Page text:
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    This works but I don't consider it as a correct answer. I would like to fix it once and forever, without having to restart VS. – Stanislav Sep 14 '17 at 18:59
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    It happens everytime after a migration now and it requires a full PC reboot to work. – OverMars Nov 16 '17 at 17:06
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    I have tried every of the proposed solutions. None of them seems to permanently solve the problem. I have to keep restarting Visual Studio. – Augusto Barreto Jan 22 '18 at 12:38
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    This is an open issue in Github here github.com/aspnet/EntityFramework6/issues/382 – Bil Simser May 11 '18 at 12:49

Our local build script was using an older version of nuget.exe ( to restore NuGet packages. We started getting this error after updating to Visual Studio 2019 version 16.5.0. Updating to the latest version of nuget.exe ( fixed the issue for us.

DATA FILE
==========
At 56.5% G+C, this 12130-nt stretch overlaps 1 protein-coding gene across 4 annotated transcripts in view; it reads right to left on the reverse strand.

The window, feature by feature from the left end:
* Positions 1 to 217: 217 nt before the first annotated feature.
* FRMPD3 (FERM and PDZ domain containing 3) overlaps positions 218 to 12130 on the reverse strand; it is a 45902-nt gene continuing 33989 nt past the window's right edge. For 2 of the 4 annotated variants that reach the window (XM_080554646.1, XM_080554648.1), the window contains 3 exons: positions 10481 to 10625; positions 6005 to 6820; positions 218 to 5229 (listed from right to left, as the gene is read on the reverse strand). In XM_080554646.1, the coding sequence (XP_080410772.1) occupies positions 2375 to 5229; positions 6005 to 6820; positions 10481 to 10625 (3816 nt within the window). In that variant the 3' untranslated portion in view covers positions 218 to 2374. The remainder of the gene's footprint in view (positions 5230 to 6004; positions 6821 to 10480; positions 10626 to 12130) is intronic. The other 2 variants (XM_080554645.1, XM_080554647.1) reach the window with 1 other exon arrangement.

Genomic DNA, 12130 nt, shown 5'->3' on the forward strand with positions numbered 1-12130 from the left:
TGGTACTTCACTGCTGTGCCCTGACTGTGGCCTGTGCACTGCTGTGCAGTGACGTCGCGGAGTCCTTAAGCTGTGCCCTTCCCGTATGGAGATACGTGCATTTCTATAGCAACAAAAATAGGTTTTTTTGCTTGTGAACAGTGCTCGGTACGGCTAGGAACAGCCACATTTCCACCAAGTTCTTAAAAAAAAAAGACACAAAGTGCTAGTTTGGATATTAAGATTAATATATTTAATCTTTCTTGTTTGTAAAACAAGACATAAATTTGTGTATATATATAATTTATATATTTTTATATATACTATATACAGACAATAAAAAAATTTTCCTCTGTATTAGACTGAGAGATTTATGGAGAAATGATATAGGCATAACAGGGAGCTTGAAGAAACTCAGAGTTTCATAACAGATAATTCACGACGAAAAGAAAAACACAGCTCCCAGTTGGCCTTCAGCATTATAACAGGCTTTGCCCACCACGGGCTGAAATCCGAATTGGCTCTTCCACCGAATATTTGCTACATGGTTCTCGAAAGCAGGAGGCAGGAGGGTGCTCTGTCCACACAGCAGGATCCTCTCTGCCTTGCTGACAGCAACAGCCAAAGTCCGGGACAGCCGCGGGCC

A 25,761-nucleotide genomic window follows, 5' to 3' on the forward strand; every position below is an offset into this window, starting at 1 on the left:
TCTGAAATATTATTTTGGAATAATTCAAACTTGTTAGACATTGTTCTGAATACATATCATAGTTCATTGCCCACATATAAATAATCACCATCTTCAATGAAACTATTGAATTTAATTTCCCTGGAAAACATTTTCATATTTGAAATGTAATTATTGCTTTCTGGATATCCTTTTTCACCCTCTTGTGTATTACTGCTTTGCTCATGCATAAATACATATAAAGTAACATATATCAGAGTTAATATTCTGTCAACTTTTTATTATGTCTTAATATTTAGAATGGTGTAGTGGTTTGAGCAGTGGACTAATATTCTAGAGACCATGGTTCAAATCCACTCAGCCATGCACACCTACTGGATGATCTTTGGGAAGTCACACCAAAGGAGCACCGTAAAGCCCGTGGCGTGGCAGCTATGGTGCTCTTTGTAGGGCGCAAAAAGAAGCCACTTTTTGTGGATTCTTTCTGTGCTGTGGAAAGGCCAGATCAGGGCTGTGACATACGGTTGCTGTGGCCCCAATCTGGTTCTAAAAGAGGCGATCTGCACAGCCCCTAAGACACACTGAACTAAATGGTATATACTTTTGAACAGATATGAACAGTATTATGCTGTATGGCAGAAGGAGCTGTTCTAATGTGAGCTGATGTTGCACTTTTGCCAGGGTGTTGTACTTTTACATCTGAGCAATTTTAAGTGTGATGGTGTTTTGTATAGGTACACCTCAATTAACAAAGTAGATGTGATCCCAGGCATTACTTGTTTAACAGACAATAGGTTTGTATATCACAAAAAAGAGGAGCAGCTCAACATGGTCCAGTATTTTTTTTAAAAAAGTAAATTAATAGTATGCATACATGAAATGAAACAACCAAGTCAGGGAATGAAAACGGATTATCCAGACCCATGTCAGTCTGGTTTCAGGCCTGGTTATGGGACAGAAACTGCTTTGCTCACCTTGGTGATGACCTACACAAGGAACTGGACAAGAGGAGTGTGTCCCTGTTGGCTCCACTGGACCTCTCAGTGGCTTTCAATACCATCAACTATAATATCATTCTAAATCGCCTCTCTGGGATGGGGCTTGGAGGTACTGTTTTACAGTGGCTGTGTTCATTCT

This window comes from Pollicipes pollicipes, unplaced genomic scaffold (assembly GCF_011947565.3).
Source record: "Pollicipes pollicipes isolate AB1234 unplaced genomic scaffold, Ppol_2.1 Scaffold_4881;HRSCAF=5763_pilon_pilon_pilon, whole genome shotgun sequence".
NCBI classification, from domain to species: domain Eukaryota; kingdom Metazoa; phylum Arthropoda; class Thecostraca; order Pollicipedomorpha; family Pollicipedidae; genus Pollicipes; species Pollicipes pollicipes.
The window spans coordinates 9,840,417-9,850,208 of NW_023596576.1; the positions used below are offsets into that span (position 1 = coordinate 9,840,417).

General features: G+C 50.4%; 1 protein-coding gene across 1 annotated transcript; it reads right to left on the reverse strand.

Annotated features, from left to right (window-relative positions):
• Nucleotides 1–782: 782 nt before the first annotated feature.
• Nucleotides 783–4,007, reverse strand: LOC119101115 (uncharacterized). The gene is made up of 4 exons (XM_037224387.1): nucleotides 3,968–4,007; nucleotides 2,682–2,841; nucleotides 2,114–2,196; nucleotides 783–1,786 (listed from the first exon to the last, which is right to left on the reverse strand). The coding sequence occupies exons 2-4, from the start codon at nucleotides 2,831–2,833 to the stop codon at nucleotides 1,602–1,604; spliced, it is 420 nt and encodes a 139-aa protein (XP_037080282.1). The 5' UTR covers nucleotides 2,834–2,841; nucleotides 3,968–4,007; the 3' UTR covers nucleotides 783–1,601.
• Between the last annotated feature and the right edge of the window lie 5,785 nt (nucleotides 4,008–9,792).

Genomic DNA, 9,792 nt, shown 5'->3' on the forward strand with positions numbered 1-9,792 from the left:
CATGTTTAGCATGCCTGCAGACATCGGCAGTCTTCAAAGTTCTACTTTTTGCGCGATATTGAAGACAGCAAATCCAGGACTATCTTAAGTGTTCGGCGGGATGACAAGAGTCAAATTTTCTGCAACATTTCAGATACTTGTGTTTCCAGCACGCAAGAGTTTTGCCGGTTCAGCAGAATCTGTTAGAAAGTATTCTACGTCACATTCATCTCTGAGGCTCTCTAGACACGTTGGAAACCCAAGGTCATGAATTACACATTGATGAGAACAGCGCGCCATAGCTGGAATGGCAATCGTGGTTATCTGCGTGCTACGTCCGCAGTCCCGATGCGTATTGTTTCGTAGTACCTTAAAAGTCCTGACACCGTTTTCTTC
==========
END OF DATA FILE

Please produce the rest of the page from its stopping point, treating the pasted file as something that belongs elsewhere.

nuget.exe can be downloaded here: https://www.nuget.org/downloads.

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    Faced that challenge when we installed only VS2019 on a build server. To fix this in our Azure DevOps build it works to request version 5.4.0 in the NuGet tool installer step. – Elder Smash Mar 20 at 5:22
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    Upgraded from 4.3.0 to 5.6 on my TeamCity. This fixed my issue. Thanks! – Esaith Apr 2 at 1:44
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    This was it. Thanks a bunch! Went from 4.4.1 to 5.4.0. – DaleyKD Apr 3 at 16:58
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    @ElderSmash We're using an Azure DevOps build too. In our case the problem was solved by updating the NuGet installer step from NuGetToolInstaller@0 to NuGetToolInstaller@1, even without specifying a newer version. Not sure though, whether this fixes the root cause of the problem or the fix is just a side-effect of clearing the local cache. – MarkusM Apr 7 at 7:37